The project aims at getting a whole-genome picture of the ancient inhabitants in North-East Europe: Finland, North-Western Russia, and the Eastern Baltic region. The main questions combine the fields of biology, linguistics and archaeology, and include: Who were the people who lived here in the ancient times? How has the inhabitants’ genetic composition changed over the centuries – and the millennia? When did the Finno-Ugric speakers, the historically recorded native language family of the region, arrive in the area? With which archeological remains (also called archaeological cultures) they can be connected? Who lived in the area before the Finno-Ugrians arrived? Or, did the Uralic language family arrive with a speaker population in the first place, or was the language mainly adopted for some other reason by the local inhabitants?
To fulfill these aims, we sequence ancient human remains from North-East Europe. The project is based in the University of Helsinki, Finland, and works in close collaboration with the Max Planck Institute for the Science of human history, Jena, Germany, the University of Zürich, Switzerland. The obtained genomes are compared in a population genetic framework with each other and with present-day populations of the region. The results are also reflected against up-to-date linguistic and archaeological data in collaboration with numerous specialists of these fields.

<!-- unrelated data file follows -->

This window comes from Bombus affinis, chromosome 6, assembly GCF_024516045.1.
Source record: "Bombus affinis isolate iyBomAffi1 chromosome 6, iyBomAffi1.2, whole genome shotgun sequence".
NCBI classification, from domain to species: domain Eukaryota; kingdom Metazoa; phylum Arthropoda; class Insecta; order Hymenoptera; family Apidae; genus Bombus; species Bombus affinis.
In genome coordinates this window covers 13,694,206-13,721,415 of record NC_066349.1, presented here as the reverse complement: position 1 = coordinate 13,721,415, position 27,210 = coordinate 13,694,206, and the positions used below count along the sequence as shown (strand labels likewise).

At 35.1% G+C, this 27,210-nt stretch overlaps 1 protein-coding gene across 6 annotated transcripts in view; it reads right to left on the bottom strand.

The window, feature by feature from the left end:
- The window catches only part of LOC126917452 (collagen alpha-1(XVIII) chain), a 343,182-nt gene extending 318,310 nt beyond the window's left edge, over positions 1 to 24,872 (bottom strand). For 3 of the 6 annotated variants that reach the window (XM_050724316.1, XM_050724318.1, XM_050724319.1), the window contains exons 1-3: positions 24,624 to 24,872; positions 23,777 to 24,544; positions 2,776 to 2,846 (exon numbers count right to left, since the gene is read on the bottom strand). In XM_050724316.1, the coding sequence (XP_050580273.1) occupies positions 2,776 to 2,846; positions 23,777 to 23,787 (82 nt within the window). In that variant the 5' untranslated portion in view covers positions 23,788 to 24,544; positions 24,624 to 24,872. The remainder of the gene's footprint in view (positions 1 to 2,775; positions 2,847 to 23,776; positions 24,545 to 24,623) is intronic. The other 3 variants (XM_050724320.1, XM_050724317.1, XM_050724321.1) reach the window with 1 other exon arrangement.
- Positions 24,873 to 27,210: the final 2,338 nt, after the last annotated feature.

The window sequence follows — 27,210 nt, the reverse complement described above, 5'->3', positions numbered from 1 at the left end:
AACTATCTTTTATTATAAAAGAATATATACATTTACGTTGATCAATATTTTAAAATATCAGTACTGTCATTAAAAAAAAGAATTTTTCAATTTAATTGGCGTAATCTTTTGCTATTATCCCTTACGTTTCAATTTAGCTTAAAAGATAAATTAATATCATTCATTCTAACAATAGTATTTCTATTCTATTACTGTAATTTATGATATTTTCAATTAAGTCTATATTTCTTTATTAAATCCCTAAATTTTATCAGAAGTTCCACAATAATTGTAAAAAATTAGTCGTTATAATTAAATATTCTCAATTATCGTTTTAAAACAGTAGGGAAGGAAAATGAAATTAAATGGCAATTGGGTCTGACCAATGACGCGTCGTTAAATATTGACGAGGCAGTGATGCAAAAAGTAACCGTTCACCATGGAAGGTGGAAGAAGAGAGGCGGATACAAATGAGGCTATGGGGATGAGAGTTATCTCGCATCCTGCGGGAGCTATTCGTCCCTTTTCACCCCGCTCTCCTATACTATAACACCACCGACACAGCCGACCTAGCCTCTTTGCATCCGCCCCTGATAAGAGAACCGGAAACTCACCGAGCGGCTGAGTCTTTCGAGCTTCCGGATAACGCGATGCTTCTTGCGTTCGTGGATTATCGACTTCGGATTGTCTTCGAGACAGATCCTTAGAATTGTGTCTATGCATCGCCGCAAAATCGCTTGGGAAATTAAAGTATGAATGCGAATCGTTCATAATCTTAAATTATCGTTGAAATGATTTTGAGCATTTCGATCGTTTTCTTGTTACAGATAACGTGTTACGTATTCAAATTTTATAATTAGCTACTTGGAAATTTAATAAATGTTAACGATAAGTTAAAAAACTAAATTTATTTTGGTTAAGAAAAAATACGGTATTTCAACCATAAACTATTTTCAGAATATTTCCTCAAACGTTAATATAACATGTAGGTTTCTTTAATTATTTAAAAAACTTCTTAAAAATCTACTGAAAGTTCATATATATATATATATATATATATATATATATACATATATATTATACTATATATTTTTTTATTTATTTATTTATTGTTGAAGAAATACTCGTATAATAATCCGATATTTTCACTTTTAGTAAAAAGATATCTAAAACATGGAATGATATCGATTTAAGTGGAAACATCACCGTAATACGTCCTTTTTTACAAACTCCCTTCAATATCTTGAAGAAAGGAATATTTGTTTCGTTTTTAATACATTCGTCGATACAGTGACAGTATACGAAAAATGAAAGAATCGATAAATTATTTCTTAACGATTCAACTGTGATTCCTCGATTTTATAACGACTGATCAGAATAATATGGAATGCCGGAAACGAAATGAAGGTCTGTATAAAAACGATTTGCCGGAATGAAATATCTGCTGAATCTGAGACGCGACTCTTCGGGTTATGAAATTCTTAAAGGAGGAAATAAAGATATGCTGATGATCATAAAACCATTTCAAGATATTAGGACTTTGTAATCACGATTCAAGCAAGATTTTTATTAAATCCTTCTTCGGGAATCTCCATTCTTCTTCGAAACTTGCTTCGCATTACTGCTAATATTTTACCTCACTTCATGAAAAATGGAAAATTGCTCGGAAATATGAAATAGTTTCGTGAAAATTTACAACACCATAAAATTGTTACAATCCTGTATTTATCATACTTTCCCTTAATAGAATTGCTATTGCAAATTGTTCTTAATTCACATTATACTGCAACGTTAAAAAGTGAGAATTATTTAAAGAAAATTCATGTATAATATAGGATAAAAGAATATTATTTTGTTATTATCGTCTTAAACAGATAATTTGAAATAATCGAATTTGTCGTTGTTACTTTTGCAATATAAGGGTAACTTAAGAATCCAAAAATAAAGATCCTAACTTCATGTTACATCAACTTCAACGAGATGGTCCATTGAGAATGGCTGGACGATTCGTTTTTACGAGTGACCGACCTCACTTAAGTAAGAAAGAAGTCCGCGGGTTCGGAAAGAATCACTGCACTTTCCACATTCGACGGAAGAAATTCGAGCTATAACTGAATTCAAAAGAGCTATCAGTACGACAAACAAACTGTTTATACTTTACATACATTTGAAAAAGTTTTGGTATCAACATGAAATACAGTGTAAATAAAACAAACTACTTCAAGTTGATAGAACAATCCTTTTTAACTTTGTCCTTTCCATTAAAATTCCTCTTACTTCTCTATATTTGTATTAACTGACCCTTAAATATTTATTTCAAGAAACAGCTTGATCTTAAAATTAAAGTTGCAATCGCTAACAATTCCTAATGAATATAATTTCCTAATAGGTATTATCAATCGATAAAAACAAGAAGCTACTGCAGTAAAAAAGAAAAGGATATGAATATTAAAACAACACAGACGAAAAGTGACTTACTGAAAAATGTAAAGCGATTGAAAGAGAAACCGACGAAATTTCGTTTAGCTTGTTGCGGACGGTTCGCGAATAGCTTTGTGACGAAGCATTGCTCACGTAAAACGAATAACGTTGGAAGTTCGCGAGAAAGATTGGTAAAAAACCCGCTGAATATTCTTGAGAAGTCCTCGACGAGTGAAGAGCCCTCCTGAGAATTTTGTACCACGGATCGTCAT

Figure: Current speaking areas of the Uralic languages. Map from Honkola et al. J. Evol. Biol. 2013
In Finland, human remains rarely preserve for more than 1,000–1,500 years due to the acidic soils of the area. Consequently, the part of the project focusing on Finland deals with the time period from the Iron Age up to the 19th century. To trace the development of genomes further back in time, samples from areas previously or currently inhabited by the Finno-Ugric peoples are analysed. In practice, this means obtaining samples from archaeological contexts dating to all periods of prehistory: the Mesolithic and Neolithic Stone Age, the Bronze Age, the Iron Age and the medieval and early Historical periods. Our area of interest covers the forest and forest steppe zones of the eastern Baltic Sea area, northern European Russia and western Siberia, but also samples from other neighboring regions and pertaining to adjacent archaeological cultures will be used as reference material in studying the development and contacts of different populations.
Figure: part of a skull.